As I have said many times, Scott Sumner is the world’s greatest economics blogger. What makes him such a great blogger is not just that he is smart and witty, a terrific writer and a superb economist, but he is totally passionate about economics and is driven to explain to anyone who will listen why our economy unnecessarily fell into the deepest downturn since 1937 and has been needlessly stuck in the weakest recovery from any downturn on record. Scott loves economics so much, you might even think that he studied economics at UCLA. So the reason Scott is the greatest economics blogger in the world is that no one puts more thought, more effort, more of everything that he’s got into his blog than Scott does. So, Scott, for your sake, I hope that you get a life; for our sake, I hope that you don’t.
The only downside from our point of view about Scott’s obsession with blogging is that sometimes his enthusiasm gets the better of him. One of the more recent ideas that he has been obsessing about is the insight that fiscal policy is useless, because the Fed is committed to keeping inflation under 2%, which means that any fiscal stimulus would be offset by a monetary tightening if the stimulus raised the rate of inflation above 2%, as it would certainly do if it were effective. This insight about the interaction between fiscal and monetary policy allows Scott to conclude that the fiscal multiplier is zero, thereby allowing him to tweak Keynesians of all stripes, and especially his nemesis and role model, Paul Krugman, by demonstrating that fiscal policy is useless even at the dreaded zero lower bound. Scott’s insight is both clever and profound, and if Kydland and Prescott could win a Nobel Prize for writing a paper on time inconsistency, it’s not that big of a stretch to imagine that a few years down the road Scott could be in the running for the Nobel.
Okay, so having said all these nice things about Scott, why am I about to criticize him? Just this: it’s fine to say that the Fed has adopted a policy which renders the fiscal multiplier zero; it’s also correct to make a further point, which is that any estimate of the fiscal multiplier must be conditional on an (explicit or implicit) assumption about the stance of monetary policy or about the monetary authority’s reaction function to changes in fiscal policy. However, Scott in a post today has gone further, accusing Keynesians of confusion about how fiscal policy works unless they accept that all fiscal policy is monetary policy. Not only that, but Scott does this in a post in which he defends (in a manner of speaking) Bob Lucas and John Cochrane against a charge of economic illiteracy for believing that fiscal stimulus is never effective notwithstanding the results of the simple Keynesian model. Scott correctly says that it is possible to make a coherent argument that the fiscal multiplier implied by the Keynesian model will turn out to be zero in practice. But Scott then goes on to say that the textbook understanding of the Keynesian model is incoherent, and the only way to derive a positive fiscal multiplier is to assume that monetary policy is operating to make it so. Sorry, Scott, but that’s going too far.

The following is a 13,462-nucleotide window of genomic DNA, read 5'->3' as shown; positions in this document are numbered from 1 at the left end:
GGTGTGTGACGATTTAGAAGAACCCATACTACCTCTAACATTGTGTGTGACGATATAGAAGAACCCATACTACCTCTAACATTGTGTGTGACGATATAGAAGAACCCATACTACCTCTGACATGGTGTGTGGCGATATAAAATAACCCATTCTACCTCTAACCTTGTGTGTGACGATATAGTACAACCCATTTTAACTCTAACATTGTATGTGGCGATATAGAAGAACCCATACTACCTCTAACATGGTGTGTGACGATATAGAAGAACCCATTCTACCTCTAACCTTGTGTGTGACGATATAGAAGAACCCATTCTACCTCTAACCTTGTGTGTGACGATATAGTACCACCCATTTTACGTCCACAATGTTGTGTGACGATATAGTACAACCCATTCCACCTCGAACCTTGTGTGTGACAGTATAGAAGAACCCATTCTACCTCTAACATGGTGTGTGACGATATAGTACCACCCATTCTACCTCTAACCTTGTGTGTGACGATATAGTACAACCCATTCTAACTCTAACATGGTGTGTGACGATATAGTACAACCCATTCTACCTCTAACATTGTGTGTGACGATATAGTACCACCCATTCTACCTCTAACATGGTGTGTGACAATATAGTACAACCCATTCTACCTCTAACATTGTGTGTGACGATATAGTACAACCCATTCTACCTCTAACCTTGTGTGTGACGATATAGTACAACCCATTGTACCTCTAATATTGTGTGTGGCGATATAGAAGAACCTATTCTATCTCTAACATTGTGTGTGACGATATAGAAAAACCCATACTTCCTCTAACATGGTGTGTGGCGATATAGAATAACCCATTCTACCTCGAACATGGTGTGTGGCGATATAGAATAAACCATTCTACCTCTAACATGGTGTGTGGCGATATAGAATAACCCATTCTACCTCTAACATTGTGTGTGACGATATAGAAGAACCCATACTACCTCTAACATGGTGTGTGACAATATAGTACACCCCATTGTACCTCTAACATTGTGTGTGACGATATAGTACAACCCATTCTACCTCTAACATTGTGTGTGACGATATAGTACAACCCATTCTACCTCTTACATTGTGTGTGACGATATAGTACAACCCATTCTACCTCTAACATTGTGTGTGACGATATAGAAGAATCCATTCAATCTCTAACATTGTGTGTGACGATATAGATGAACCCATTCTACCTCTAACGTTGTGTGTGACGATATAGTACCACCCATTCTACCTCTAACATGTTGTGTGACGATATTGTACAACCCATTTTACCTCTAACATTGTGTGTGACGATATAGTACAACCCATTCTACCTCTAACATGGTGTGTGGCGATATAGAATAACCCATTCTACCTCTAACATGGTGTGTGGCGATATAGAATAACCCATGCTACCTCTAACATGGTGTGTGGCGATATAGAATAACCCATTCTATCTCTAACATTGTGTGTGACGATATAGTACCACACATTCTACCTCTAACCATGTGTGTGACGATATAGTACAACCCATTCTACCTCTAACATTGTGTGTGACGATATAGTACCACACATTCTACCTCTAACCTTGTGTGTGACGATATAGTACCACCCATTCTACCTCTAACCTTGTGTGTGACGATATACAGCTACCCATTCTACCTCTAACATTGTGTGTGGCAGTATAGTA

For those of you who haven’t been paying attention, this whole dust-up started when Paul Krugman approvingly quoted Simon Wren-Lewis’s attempt to refute Bob Lucas and John Cochrane for denying that fiscal stimulus would be effective. Scott provides a reasonable defense of Lucas and Cochrane against the charge that they are economically illiterate, a defense I have no problem with. Here’s where Scott gets into trouble:
Wren-Lewis seems to be . . . making a simple logical error (which is common among Keynesians.) He equates “spending” with “consumption.” But the part of income not “spent” is saved, which means it’s spent on investment projects. Remember that S=I, indeed saving is defined as the resources put into investment projects. So the tax on consumers will reduce their ability to save and invest.
Scott, where is savings “defined as the resources put into investment projects?” Savings is not identically equal to investment, the equality of savings and investment is an equilibrium condition. Savings is defined as that portion of income not consumed. Investment is that portion of expenditure not consumed. Income and expenditure are not identically equal to each other; they are equal in equilibrium. One way to see this is to recognize that there is a lag between income and expenditure. A tax on consumers causes their saving to fall, because they finance their tax payments by reducing consumption and their savings. Investments are undertaken by businesses and are not immediately affected by the tax payments imposed on consumers. Scott continues: